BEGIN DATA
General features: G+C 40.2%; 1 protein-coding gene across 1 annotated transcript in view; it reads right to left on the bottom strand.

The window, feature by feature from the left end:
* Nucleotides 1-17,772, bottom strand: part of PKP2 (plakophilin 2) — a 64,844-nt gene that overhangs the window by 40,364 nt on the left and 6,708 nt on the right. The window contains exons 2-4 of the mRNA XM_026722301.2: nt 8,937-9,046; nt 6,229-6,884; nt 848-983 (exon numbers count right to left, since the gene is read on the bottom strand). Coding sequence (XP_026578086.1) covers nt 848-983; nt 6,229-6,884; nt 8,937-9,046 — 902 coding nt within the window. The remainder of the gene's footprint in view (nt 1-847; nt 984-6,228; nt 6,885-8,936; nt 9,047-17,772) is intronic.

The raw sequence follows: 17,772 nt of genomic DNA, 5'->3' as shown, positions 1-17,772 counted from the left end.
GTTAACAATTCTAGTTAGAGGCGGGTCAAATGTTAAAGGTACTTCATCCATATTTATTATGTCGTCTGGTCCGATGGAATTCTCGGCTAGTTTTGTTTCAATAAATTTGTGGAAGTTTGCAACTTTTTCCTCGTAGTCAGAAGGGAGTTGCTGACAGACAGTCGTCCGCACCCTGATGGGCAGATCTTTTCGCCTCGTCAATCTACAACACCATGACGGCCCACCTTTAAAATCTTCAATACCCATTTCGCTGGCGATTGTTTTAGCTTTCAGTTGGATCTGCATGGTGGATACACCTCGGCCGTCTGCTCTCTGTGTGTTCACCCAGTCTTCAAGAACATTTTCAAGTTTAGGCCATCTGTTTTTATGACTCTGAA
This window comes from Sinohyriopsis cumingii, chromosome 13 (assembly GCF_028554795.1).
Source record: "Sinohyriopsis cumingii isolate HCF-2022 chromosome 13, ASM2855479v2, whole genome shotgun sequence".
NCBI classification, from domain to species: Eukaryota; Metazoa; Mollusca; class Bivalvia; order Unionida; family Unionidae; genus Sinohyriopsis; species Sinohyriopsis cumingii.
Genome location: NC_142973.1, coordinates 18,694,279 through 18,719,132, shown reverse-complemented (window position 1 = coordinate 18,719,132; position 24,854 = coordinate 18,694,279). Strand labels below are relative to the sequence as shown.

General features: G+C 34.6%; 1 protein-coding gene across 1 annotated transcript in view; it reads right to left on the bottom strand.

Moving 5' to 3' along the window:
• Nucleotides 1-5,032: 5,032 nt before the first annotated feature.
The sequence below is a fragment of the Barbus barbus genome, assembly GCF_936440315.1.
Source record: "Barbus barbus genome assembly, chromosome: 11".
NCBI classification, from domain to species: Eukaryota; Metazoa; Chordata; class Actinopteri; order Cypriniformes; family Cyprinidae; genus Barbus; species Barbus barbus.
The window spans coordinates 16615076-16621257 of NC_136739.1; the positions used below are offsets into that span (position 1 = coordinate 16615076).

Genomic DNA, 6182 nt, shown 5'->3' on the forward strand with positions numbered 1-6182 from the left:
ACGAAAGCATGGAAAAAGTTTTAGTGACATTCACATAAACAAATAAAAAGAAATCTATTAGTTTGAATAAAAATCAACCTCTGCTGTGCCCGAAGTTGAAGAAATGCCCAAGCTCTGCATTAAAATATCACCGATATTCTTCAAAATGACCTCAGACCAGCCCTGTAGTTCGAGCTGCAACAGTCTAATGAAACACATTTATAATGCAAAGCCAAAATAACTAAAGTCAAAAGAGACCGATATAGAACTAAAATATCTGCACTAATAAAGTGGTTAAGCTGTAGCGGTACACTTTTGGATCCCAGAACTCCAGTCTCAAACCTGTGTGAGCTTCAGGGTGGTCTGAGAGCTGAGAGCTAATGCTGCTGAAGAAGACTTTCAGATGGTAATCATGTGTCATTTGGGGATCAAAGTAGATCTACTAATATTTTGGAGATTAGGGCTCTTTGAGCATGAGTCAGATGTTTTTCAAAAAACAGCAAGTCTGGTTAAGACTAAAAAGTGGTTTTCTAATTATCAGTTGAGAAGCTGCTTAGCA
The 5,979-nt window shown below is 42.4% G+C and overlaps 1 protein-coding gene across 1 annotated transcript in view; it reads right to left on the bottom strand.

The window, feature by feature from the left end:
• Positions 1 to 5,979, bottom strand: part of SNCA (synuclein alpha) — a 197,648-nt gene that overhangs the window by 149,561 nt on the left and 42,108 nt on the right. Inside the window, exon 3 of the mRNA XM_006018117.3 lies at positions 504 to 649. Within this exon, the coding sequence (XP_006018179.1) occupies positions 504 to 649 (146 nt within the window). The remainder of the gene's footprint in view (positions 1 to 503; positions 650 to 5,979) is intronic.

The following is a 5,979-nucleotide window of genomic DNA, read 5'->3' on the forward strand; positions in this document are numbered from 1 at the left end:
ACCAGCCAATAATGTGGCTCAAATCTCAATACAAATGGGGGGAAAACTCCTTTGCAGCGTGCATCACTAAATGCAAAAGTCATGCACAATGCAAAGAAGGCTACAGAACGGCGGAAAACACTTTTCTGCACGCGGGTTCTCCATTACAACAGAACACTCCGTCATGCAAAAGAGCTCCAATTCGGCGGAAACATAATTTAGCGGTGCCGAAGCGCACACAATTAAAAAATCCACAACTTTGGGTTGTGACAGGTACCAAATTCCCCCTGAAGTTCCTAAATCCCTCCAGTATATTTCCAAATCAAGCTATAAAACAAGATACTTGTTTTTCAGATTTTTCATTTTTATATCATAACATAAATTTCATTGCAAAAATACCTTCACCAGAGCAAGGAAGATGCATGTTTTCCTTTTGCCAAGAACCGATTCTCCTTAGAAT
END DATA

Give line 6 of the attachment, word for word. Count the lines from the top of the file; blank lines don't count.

This window comes from Sinohyriopsis cumingii, chromosome 13 (assembly GCF_028554795.1).